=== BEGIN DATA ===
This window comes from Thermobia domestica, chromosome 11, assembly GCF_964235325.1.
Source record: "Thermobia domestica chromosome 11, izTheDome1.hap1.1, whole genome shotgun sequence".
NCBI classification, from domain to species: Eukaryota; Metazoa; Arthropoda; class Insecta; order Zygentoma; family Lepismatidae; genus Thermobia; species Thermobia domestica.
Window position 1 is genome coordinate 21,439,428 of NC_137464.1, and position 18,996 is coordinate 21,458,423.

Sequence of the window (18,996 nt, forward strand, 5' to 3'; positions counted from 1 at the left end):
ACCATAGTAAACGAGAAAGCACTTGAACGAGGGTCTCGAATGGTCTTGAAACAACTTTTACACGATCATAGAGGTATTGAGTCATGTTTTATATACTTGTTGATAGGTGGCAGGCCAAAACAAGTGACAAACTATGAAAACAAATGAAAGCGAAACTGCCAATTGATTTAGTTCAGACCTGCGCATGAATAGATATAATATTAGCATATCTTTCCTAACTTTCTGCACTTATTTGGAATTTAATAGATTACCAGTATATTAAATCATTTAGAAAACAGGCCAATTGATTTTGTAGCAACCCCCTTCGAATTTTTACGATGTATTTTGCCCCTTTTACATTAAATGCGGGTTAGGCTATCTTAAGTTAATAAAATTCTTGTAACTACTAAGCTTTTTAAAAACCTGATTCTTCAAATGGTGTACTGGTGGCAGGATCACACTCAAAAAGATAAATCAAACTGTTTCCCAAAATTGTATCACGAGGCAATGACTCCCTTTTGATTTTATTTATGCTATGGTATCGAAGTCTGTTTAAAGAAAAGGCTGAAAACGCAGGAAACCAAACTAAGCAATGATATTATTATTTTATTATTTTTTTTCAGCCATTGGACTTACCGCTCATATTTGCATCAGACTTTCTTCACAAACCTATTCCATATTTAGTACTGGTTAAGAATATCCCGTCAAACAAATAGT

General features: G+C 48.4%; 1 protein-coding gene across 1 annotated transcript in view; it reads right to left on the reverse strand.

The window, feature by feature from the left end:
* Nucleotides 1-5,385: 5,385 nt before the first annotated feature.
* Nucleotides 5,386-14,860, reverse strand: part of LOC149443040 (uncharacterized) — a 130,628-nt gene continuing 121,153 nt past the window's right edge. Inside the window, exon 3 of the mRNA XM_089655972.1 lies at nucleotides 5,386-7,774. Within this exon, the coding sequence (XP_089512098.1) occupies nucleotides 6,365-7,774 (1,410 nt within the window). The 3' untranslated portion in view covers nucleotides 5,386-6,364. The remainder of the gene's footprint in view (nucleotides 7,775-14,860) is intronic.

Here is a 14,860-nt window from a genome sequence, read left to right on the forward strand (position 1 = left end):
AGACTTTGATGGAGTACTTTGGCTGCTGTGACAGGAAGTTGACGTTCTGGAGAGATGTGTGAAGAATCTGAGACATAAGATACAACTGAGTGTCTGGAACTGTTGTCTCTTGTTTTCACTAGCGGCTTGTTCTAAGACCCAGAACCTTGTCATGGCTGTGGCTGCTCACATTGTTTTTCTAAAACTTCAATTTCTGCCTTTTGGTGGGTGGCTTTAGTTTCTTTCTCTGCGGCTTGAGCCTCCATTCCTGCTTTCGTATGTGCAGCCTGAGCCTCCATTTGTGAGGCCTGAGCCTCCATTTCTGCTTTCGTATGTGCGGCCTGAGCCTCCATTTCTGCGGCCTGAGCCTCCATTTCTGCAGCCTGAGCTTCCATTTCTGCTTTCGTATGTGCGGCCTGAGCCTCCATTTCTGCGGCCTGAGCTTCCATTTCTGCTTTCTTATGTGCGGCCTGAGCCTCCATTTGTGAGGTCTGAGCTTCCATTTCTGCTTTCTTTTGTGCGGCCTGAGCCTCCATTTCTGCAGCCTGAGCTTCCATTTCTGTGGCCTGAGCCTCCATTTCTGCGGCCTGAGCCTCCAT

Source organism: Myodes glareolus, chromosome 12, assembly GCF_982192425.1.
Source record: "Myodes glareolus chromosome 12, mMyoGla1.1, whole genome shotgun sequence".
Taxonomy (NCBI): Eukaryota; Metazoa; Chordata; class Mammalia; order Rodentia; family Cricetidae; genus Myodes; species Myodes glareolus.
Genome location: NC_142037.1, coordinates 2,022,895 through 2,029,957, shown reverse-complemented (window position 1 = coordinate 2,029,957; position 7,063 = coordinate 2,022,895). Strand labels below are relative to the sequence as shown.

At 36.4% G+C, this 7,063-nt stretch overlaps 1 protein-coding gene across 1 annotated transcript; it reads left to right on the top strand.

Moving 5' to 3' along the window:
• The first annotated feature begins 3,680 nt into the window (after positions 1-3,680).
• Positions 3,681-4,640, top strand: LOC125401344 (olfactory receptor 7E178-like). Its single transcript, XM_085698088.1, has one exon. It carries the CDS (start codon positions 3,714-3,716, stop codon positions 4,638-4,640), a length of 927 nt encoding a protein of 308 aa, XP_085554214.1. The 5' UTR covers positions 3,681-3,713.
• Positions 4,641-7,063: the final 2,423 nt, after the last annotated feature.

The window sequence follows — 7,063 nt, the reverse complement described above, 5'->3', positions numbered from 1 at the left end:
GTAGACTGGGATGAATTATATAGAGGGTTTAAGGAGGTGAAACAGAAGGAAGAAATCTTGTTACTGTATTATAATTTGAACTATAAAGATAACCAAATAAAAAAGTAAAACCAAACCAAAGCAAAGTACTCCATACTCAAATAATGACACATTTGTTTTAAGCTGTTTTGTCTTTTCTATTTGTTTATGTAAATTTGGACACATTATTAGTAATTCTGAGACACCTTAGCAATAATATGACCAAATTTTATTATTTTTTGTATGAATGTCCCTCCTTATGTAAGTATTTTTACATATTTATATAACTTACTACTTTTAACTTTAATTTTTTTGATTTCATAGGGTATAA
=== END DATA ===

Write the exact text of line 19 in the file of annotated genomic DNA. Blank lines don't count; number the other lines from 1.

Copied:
• The first annotated feature begins 3,680 nt into the window (after positions 1-3,680).